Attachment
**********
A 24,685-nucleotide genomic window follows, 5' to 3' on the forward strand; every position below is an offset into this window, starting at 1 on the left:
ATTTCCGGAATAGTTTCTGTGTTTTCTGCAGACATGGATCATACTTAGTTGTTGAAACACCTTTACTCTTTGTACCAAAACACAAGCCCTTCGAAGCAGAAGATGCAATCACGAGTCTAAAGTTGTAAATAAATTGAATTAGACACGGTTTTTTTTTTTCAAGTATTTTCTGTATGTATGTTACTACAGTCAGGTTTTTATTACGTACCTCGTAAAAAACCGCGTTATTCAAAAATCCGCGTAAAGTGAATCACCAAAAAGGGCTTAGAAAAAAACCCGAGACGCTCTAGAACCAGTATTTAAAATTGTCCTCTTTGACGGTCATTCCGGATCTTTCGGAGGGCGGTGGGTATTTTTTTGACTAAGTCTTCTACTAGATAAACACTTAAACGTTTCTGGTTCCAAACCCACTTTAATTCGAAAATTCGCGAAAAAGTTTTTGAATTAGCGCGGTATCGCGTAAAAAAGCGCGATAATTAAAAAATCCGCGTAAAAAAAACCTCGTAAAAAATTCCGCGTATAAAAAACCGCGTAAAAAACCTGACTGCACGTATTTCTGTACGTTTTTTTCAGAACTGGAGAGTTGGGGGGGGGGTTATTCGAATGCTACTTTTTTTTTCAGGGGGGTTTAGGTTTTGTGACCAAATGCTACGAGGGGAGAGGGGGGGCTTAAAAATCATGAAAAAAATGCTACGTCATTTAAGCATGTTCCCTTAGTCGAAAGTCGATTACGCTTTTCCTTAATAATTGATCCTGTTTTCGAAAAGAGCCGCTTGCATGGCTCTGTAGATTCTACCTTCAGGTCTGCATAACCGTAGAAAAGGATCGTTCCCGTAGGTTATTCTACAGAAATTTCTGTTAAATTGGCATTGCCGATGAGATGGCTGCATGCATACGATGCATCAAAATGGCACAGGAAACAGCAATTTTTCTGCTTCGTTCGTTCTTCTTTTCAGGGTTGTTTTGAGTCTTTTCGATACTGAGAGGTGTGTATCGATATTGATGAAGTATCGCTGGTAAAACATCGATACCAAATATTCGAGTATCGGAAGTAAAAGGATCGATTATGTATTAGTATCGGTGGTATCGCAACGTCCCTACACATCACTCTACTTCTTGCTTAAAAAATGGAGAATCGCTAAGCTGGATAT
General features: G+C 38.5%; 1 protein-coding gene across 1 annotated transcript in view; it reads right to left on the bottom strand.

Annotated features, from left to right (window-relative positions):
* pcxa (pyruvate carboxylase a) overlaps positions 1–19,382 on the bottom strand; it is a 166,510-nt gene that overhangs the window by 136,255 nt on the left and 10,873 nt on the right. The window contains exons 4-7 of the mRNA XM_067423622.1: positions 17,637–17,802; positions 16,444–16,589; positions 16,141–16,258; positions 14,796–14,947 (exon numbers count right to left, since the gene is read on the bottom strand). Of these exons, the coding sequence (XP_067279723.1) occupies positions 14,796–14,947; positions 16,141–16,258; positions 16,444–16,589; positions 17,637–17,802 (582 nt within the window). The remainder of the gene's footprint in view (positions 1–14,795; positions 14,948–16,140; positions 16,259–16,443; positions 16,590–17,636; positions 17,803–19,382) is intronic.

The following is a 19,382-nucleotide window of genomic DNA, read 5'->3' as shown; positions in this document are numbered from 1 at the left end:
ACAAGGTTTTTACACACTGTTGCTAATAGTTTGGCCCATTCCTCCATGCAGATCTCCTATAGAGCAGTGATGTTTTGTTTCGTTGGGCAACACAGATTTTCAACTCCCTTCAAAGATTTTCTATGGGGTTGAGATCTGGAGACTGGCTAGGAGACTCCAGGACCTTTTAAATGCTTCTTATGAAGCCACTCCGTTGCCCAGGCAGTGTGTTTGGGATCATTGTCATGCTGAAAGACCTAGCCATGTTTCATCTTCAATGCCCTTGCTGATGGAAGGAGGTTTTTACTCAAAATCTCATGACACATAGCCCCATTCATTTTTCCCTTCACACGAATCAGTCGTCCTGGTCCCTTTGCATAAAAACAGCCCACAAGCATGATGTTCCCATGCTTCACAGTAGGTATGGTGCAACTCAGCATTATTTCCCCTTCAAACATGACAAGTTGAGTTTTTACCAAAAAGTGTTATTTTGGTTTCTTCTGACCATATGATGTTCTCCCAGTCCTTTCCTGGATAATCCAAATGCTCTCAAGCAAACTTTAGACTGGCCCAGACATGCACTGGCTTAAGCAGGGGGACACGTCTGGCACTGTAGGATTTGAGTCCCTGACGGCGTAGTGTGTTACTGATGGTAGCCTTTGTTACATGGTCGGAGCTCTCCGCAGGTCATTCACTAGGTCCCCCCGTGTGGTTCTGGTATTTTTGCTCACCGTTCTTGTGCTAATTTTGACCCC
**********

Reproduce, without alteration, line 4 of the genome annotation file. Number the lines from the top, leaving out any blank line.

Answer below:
Annotated features, from left to right (window-relative positions):